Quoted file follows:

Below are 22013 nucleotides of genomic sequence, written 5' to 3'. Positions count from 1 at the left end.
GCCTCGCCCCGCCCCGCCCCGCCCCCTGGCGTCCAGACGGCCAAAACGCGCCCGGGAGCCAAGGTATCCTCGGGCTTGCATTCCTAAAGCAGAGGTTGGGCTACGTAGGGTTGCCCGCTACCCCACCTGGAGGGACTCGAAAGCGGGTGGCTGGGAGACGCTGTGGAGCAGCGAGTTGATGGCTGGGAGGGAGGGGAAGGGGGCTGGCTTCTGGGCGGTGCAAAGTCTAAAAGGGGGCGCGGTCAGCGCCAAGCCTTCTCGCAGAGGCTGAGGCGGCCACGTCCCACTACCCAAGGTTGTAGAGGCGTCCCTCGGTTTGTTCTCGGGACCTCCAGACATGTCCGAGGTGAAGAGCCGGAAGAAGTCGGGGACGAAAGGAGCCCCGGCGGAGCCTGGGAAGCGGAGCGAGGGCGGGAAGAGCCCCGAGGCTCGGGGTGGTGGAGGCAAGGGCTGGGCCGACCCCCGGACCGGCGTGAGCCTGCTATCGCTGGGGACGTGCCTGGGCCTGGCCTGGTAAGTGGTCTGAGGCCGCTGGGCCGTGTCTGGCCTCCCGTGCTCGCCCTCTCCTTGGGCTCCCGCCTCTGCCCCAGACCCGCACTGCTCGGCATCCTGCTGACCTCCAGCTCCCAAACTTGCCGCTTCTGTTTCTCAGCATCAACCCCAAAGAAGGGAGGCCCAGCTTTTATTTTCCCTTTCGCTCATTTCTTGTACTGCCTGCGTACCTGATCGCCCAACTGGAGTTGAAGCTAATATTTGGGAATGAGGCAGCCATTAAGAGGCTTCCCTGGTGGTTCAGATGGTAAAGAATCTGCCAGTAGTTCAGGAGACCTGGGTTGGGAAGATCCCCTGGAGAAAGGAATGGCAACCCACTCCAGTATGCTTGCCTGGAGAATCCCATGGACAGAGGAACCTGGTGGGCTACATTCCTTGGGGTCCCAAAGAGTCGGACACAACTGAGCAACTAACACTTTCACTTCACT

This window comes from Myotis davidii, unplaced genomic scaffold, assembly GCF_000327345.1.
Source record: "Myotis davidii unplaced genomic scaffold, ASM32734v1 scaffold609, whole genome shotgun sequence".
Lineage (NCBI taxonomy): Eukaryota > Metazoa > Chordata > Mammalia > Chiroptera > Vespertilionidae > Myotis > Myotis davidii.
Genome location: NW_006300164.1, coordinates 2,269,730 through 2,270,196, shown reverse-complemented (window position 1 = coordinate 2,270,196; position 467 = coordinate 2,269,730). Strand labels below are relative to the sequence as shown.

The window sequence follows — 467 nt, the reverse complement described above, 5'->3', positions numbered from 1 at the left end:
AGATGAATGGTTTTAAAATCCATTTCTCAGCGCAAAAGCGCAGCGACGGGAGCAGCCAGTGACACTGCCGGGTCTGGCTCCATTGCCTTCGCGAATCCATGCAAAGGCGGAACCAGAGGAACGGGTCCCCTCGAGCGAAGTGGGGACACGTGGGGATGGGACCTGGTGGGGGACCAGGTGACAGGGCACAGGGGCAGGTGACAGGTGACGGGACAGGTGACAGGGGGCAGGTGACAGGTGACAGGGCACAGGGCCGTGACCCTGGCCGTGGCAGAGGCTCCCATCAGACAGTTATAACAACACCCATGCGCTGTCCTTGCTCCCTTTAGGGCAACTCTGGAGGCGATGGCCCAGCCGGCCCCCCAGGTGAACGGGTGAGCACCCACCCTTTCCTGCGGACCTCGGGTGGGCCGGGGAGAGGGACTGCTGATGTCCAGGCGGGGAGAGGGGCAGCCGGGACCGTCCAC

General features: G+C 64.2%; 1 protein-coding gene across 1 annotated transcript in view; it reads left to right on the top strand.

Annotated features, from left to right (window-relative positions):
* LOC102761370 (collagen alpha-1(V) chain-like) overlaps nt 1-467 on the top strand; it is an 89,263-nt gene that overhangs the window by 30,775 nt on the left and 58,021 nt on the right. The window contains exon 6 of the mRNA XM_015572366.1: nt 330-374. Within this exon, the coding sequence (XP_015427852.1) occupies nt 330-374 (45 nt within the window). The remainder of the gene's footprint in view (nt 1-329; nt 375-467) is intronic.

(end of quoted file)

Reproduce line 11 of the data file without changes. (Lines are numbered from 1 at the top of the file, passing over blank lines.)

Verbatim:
* LOC102761370 (collagen alpha-1(V) chain-like) overlaps nt 1-467 on the top strand; it is an 89,263-nt gene that overhangs the window by 30,775 nt on the left and 58,021 nt on the right. The window contains exon 6 of the mRNA XM_015572366.1: nt 330-374. Within this exon, the coding sequence (XP_015427852.1) occupies nt 330-374 (45 nt within the window). The remainder of the gene's footprint in view (nt 1-329; nt 375-467) is intronic.